6 Efficient Speaking stratagies for adult ESL students

Speaking is the primary form of communication for most people, and in the majority of cases, one of the fundamental reasons why students study a second language. Students need to develop the skills, and the accompanying confidence to be able to speak aloud in any circumstances and to not just follow the lead of others who may be more self-assured then themselves. For students to merely mumble along, or wisper under their breath is not good enough, and falls far short of the expectations of a person who has invested the time, money and effort that it takes to learn a second language.

Today the teaching of languages has digressed from that of a mere educational necessity, to a multi-billion dollar international industry based around teaching the chosen language as fast as humanly possible, a mentality which has had obvious negative consequences on the communicative skills of many students. This necessity for everything to be done expediently has mandated the necessity for almost everything in life to be done in a manner that is time efficient. Effective communication skills take time to develop, they take extensive practice, and unlike reading or listening skills, has a psychological element to it that can, in many cases, affect a students level of presentational confidence.

Today, skills such as speaking and writing are, in many cases, delegated by book publishers to rudimentary activities that require the simple development of mere sentences or paragraphs, or speaking activities that are barely minutes long rather than the comprehensive activities that are required to develop a high level of fluency. When this fact is combined with the over crowded, and generally rushed schedules that languages are taught under in schools and institutes, then communicative skills are negatively affected.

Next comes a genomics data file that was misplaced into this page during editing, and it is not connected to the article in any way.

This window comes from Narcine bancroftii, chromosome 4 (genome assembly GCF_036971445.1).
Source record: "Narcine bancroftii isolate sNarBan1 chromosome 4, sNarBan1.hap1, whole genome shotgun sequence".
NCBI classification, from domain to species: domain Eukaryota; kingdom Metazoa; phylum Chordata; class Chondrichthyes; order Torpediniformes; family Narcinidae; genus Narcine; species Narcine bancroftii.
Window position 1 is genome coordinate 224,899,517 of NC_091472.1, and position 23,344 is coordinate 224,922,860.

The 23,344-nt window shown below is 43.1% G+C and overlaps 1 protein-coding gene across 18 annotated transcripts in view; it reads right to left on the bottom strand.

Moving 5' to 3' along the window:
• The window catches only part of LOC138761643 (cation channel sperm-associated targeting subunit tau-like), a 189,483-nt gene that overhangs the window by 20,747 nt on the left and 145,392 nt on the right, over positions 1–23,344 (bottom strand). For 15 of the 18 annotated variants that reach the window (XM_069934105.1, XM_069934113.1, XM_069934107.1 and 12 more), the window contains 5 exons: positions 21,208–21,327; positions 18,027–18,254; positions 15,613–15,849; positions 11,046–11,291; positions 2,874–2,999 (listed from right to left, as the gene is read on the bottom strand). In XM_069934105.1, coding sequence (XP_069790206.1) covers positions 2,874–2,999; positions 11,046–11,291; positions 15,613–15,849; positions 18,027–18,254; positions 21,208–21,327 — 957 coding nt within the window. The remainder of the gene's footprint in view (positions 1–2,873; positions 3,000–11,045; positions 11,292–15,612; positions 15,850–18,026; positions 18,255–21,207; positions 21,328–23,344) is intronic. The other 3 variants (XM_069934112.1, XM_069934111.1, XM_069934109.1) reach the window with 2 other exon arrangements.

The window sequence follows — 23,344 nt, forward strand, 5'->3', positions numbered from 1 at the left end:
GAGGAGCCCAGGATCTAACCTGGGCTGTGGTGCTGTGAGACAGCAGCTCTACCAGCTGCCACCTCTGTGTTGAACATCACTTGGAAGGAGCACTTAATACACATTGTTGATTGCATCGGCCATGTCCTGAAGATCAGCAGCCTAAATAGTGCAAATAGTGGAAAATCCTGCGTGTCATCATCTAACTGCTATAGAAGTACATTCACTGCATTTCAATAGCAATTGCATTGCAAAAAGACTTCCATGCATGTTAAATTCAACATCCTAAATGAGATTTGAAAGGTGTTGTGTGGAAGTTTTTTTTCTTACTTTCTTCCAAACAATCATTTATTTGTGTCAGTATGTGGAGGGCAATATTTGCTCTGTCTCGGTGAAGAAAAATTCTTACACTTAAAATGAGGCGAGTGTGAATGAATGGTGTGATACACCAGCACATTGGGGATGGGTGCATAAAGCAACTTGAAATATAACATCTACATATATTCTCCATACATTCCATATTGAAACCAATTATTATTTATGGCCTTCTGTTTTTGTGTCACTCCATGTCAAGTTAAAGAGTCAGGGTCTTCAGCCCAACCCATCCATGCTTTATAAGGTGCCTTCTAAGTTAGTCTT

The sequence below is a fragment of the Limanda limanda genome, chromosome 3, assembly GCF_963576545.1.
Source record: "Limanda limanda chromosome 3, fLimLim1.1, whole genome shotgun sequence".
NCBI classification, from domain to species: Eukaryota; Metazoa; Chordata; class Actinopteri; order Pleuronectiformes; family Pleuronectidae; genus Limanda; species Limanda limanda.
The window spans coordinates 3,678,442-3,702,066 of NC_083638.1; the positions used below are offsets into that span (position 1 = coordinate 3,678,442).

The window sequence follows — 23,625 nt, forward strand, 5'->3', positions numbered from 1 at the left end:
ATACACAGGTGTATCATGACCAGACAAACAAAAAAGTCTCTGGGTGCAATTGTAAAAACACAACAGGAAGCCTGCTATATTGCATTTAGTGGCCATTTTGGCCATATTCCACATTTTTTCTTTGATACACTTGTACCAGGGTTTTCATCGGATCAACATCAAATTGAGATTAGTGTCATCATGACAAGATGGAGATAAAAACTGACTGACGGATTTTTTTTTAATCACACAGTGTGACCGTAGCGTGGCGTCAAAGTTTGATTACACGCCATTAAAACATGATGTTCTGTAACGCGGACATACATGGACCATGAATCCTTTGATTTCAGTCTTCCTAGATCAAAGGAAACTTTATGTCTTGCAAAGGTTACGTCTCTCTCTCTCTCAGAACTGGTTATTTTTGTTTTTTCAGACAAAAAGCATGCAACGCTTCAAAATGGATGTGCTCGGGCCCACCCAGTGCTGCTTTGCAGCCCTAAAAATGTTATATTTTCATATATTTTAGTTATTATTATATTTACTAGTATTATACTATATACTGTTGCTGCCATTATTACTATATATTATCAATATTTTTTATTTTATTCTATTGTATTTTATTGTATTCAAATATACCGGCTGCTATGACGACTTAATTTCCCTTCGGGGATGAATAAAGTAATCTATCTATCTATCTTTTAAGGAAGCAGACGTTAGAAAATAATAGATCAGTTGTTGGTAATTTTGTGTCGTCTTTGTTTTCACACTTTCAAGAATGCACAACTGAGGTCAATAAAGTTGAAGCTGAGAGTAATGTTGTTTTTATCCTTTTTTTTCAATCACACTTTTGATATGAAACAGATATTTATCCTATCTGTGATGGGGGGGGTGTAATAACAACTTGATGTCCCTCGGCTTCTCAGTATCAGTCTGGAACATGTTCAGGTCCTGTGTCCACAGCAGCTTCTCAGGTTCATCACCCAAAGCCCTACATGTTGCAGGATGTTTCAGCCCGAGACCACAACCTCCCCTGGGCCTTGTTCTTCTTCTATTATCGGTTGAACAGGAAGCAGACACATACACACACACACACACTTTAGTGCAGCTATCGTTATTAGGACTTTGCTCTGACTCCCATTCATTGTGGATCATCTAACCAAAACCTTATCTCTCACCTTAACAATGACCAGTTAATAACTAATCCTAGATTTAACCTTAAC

Whilst there are innumerable activities for practicing speaking in the classroom, below I would like to share some stratagies that have worked well for me when it comes to improving an adult students overall speaking skills.

1. Have students stand up in front of the class and give a presentation.

Activities such as these can be either a well planned out, well executed activity such as a project that requires students to research, develop and present, or, as it is in many cases, a spare of the moment activity where students are required to think as they go. Both activities can be highly effective in their own way, the choice of which depends upon the requirements of the program and / or the teacher. Activities, rather than being merely generic and subsequently utilized for all classes, need to be morphed to suit the individual needs of each class. Evaluate your students, their skills, their level of confidence and their willingness for active participation, and based upon these, créate activities that will best suit their skills and abilities.

2. Student debates

Debates are, and always have been an excellent academic activity that requires students to express themselves, either rejecting, or defending a concept or principle in a public fórum. In many countries, debates, primarily through organized institutional clubs, are an age old tradition in both secondary schools, and universities. The principles of debates can easily, and effectively be transfered to the general classroom through a variety of activities. As an example, students can debate a point that directly relates to the subject of a unit that they have been studying in their English books, for example, ´The pros and cons of social media´, or ¨Is mans environmental footprint as serious as some may claim´. Debates can either be well planned, well thought out activities with the students being given an opportunity to pre-plan their presentations as a homework assignment, or, as a spare of the moment classroom activity. Debates can be between two deliberately selected groups which will perform for the rest of the class, or, as a pair or small group activity. No matter what form the debate may take, or the parameters set for it’s planning and preparation, a debate, from the perspective of an adult student, is more often than not a very productive way to have your students practice their communacative skills.